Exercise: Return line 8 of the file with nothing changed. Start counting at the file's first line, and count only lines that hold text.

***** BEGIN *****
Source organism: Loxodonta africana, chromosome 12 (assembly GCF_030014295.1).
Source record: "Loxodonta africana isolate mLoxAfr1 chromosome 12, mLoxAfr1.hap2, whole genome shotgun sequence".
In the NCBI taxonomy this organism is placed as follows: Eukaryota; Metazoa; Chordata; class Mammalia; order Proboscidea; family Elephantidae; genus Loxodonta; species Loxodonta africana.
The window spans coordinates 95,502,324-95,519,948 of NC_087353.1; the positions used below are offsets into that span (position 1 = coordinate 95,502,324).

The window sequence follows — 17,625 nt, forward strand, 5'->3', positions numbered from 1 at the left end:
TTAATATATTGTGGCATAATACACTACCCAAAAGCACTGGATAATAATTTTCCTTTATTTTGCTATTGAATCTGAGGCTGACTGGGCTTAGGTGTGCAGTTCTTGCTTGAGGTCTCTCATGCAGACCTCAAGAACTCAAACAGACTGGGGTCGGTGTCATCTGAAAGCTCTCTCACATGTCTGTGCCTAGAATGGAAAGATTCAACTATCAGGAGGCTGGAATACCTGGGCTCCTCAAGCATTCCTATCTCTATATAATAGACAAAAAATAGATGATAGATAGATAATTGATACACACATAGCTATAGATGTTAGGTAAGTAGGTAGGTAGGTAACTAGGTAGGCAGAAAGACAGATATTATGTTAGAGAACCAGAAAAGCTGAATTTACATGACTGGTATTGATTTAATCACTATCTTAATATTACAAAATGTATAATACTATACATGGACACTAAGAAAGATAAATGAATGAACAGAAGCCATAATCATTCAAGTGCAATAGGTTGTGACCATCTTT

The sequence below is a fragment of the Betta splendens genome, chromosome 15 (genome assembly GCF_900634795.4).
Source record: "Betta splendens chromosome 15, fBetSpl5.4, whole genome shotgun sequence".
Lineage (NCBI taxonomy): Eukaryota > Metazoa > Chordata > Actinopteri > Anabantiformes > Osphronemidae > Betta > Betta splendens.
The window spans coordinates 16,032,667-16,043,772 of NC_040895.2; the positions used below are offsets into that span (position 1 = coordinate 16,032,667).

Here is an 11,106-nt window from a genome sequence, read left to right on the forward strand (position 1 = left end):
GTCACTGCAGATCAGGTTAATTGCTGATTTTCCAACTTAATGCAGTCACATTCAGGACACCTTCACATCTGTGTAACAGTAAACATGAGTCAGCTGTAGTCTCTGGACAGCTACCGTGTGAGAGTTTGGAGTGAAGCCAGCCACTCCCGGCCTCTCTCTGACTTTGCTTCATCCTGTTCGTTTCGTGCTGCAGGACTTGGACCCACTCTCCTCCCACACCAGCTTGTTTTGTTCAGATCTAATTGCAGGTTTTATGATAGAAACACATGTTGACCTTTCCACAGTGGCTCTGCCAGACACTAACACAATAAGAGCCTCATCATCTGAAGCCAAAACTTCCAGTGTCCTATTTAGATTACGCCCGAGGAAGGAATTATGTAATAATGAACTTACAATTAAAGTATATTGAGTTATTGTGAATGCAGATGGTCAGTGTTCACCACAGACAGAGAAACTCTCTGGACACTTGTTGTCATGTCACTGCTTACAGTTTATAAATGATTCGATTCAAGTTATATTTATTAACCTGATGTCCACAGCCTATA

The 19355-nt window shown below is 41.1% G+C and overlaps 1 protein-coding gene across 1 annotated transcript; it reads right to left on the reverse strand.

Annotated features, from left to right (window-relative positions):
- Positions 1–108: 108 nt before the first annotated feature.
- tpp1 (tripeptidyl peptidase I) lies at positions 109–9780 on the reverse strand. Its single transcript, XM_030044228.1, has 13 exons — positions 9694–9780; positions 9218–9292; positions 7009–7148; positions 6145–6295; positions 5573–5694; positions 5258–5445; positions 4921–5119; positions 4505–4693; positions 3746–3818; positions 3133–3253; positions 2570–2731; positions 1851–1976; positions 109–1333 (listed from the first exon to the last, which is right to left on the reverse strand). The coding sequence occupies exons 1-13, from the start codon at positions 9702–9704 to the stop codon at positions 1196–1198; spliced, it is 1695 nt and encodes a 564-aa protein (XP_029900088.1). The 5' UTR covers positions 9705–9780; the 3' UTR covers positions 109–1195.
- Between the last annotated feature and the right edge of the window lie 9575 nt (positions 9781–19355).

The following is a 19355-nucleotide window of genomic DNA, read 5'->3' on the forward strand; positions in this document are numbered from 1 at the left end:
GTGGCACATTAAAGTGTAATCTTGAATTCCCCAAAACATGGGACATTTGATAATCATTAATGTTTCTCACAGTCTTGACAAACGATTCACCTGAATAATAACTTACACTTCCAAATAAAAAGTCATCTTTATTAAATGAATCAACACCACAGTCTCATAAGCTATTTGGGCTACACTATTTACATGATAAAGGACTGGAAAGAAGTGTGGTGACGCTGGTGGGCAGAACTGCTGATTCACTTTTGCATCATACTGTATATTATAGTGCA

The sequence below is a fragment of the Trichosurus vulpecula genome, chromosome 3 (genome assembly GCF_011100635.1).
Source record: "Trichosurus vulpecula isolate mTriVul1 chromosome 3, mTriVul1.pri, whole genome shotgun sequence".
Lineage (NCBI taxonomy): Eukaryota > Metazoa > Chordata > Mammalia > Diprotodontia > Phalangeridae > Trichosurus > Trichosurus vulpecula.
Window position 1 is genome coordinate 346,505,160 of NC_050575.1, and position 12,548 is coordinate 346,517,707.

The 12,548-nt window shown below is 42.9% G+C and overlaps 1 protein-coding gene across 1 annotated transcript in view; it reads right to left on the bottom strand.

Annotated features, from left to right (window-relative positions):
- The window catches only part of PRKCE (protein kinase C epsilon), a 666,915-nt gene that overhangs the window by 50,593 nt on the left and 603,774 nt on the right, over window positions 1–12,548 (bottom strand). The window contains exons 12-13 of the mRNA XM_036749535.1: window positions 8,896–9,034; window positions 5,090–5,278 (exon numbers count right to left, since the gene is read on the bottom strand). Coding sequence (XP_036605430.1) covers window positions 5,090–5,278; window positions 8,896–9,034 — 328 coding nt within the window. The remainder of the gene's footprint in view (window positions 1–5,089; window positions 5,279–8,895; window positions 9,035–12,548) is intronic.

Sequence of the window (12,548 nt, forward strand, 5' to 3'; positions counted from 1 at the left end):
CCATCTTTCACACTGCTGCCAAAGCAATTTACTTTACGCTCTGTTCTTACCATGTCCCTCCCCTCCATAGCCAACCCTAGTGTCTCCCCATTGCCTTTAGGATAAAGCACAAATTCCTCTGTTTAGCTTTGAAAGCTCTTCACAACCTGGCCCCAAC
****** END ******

Source record: "Betta splendens chromosome 15, fBetSpl5.4, whole genome shotgun sequence".